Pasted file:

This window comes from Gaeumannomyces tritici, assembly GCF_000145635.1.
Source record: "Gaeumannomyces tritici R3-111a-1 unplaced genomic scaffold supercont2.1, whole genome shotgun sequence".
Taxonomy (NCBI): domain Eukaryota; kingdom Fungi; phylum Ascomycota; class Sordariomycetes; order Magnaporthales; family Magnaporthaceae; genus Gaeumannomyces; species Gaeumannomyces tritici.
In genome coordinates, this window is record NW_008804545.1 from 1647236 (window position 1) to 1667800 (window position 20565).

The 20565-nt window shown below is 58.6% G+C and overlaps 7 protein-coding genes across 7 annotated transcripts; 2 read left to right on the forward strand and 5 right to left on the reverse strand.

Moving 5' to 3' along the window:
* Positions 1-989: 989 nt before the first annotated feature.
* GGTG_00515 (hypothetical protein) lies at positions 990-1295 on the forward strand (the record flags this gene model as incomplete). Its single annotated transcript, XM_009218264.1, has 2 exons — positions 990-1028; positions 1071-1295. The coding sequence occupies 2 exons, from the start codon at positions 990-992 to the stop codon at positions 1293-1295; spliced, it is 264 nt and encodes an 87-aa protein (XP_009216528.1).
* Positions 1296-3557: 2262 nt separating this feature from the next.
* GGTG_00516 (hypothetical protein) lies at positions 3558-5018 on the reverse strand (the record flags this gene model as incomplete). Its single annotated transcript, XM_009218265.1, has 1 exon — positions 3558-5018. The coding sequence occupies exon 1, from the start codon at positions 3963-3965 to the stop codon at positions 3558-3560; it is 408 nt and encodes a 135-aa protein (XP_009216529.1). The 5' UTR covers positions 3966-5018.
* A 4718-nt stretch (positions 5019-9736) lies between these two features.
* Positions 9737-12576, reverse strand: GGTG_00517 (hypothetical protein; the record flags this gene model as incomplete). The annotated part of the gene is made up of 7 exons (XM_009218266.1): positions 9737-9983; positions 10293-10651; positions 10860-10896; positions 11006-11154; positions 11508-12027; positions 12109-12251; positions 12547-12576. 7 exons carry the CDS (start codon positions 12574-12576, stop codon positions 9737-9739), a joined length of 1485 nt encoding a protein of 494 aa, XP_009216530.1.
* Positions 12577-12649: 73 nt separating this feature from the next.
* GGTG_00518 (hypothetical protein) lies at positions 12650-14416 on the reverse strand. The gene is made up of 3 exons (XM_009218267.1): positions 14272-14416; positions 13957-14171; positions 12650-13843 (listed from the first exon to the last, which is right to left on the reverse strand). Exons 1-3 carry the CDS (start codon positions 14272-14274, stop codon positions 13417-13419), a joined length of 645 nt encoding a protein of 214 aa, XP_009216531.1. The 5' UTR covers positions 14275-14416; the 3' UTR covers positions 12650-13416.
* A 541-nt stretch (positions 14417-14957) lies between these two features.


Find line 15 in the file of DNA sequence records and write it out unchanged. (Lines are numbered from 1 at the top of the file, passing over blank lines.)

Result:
* A 541-nt stretch (positions 14417-14957) lies between these two features.